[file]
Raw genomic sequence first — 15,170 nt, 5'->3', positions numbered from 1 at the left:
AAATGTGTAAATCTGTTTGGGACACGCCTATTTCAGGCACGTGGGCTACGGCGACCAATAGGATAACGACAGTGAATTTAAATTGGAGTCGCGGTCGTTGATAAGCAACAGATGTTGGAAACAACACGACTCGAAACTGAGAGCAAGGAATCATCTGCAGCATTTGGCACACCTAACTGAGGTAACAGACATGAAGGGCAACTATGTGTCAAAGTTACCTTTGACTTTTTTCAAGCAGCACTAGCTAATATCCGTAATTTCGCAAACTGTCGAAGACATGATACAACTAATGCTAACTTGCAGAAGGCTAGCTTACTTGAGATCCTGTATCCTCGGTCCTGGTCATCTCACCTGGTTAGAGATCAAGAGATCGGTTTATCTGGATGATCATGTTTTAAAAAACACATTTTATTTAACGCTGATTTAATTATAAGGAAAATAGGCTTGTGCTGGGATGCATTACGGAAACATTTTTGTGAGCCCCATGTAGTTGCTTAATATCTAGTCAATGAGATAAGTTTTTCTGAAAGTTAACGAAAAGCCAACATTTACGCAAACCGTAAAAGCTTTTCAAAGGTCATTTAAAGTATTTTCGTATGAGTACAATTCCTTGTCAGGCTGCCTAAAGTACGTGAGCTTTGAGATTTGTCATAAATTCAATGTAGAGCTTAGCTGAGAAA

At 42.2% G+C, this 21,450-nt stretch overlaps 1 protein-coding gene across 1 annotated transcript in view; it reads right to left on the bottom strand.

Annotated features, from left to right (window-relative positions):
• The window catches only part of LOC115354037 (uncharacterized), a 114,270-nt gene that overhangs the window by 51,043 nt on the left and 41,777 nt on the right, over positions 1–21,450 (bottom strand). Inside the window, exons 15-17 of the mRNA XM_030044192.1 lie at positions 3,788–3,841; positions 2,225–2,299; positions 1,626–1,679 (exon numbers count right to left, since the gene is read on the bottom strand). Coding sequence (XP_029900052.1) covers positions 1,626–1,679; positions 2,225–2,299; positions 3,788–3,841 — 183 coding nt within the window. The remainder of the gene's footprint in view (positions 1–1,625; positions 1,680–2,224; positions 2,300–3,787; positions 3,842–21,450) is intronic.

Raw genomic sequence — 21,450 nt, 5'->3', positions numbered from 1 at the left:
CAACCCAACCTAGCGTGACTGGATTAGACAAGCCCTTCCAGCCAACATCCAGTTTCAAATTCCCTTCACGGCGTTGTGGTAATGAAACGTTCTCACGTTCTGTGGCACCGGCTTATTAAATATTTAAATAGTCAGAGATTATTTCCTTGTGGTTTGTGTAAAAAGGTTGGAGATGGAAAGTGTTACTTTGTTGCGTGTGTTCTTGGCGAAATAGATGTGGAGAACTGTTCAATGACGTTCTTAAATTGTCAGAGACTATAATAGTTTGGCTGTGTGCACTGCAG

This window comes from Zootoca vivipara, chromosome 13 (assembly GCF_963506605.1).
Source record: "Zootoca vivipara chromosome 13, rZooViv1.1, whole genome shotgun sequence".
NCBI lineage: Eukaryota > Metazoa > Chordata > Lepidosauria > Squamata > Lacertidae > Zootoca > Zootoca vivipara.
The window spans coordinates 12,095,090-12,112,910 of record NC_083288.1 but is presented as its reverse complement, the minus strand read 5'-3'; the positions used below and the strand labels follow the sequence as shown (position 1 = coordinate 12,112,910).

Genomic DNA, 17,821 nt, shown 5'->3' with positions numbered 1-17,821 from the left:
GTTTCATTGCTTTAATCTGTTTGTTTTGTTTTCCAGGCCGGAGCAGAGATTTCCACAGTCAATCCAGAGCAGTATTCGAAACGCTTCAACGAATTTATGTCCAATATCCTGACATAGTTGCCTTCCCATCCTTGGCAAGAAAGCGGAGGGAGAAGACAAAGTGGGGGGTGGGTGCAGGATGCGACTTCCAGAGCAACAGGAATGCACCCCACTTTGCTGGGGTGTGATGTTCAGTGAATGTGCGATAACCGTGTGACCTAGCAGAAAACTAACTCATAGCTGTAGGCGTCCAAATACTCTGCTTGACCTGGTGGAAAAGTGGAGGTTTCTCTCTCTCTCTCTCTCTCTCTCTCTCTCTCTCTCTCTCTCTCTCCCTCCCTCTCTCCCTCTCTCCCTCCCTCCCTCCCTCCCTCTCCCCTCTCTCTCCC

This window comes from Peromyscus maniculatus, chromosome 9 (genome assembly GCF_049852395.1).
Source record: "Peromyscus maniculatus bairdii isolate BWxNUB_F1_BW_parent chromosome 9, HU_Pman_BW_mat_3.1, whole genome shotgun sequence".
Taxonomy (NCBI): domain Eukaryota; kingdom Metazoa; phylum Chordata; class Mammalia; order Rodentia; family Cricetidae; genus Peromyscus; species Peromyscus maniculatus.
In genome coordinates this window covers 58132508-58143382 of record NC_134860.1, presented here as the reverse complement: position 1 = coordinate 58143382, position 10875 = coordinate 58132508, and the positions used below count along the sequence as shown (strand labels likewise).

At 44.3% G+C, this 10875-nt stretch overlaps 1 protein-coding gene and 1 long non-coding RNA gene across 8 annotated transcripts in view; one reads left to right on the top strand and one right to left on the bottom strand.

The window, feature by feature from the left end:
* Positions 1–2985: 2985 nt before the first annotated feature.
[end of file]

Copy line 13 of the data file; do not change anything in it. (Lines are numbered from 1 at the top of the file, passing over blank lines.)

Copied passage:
GTTTCATTGCTTTAATCTGTTTGTTTTGTTTTCCAGGCCGGAGCAGAGATTTCCACAGTCAATCCAGAGCAGTATTCGAAACGCTTCAACGAATTTATGTCCAATATCCTGACATAGTTGCCTTCCCATCCTTGGCAAGAAAGCGGAGGGAGAAGACAAAGTGGGGGGTGGGTGCAGGATGCGACTTCCAGAGCAACAGGAATGCACCCCACTTTGCTGGGGTGTGATGTTCAGTGAATGTGCGATAACCGTGTGACCTAGCAGAAAACTAACTCATAGCTGTAGGCGTCCAAATACTCTGCTTGACCTGGTGGAAAAGTGGAGGTTTCTCTCTCTCTCTCTCTCTCTCTCTCTCTCTCTCTCTCTCTCTCTCCCTCCCTCTCTCCCTCTCTCCCTCCCTCCCTCCCTCCCTCTCCCCTCTCTCTCCC